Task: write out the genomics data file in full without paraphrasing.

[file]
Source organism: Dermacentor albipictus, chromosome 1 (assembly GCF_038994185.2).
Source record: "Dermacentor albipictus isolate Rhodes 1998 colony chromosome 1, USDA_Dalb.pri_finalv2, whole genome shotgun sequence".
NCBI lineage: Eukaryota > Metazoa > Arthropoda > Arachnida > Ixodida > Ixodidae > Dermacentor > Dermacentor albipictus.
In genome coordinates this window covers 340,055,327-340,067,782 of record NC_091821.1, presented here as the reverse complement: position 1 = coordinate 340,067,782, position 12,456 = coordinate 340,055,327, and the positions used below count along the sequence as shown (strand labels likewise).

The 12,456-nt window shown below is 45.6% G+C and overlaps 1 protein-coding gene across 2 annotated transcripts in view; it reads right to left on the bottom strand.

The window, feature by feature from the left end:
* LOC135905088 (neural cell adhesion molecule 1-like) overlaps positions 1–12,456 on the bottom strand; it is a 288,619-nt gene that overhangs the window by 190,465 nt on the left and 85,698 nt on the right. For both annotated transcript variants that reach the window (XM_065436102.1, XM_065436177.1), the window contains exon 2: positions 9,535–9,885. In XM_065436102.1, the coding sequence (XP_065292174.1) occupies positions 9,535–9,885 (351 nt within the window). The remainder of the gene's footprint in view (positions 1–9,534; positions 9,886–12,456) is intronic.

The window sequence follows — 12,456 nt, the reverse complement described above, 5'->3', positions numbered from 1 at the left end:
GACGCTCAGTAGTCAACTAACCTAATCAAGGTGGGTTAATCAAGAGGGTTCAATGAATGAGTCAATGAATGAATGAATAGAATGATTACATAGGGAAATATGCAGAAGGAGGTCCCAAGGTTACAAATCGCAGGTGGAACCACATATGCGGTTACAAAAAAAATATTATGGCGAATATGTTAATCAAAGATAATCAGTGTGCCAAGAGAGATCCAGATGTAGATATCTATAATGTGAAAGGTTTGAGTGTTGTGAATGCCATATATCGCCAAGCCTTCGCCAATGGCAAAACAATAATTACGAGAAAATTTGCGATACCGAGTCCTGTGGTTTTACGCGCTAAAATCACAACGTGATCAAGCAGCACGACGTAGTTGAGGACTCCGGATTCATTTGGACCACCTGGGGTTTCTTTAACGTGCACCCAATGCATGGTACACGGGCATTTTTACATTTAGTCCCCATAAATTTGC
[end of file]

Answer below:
Source organism: Dermacentor albipictus, chromosome 1 (assembly GCF_038994185.2).
Source record: "Dermacentor albipictus isolate Rhodes 1998 colony chromosome 1, USDA_Dalb.pri_finalv2, whole genome shotgun sequence".
NCBI lineage: Eukaryota > Metazoa > Arthropoda > Arachnida > Ixodida > Ixodidae > Dermacentor > Dermacentor albipictus.
In genome coordinates this window covers 340,055,327-340,067,782 of record NC_091821.1, presented here as the reverse complement: position 1 = coordinate 340,067,782, position 12,456 = coordinate 340,055,327, and the positions used below count along the sequence as shown (strand labels likewise).

The 12,456-nt window shown below is 45.6% G+C and overlaps 1 protein-coding gene across 2 annotated transcripts in view; it reads right to left on the bottom strand.

The window, feature by feature from the left end:
* LOC135905088 (neural cell adhesion molecule 1-like) overlaps positions 1–12,456 on the bottom strand; it is a 288,619-nt gene that overhangs the window by 190,465 nt on the left and 85,698 nt on the right. For both annotated transcript variants that reach the window (XM_065436102.1, XM_065436177.1), the window contains exon 2: positions 9,535–9,885. In XM_065436102.1, the coding sequence (XP_065292174.1) occupies positions 9,535–9,885 (351 nt within the window). The remainder of the gene's footprint in view (positions 1–9,534; positions 9,886–12,456) is intronic.

The window sequence follows — 12,456 nt, the reverse complement described above, 5'->3', positions numbered from 1 at the left end:
GACGCTCAGTAGTCAACTAACCTAATCAAGGTGGGTTAATCAAGAGGGTTCAATGAATGAGTCAATGAATGAATGAATAGAATGATTACATAGGGAAATATGCAGAAGGAGGTCCCAAGGTTACAAATCGCAGGTGGAACCACATATGCGGTTACAAAAAAAATATTATGGCGAATATGTTAATCAAAGATAATCAGTGTGCCAAGAGAGATCCAGATGTAGATATCTATAATGTGAAAGGTTTGAGTGTTGTGAATGCCATATATCGCCAAGCCTTCGCCAATGGCAAAACAATAATTACGAGAAAATTTGCGATACCGAGTCCTGTGGTTTTACGCGCTAAAATCACAACGTGATCAAGCAGCACGACGTAGTTGAGGACTCCGGATTCATTTGGACCACCTGGGGTTTCTTTAACGTGCACCCAATGCATGGTACACGGGCATTTTTACATTTAGTCCCCATAAATTTGC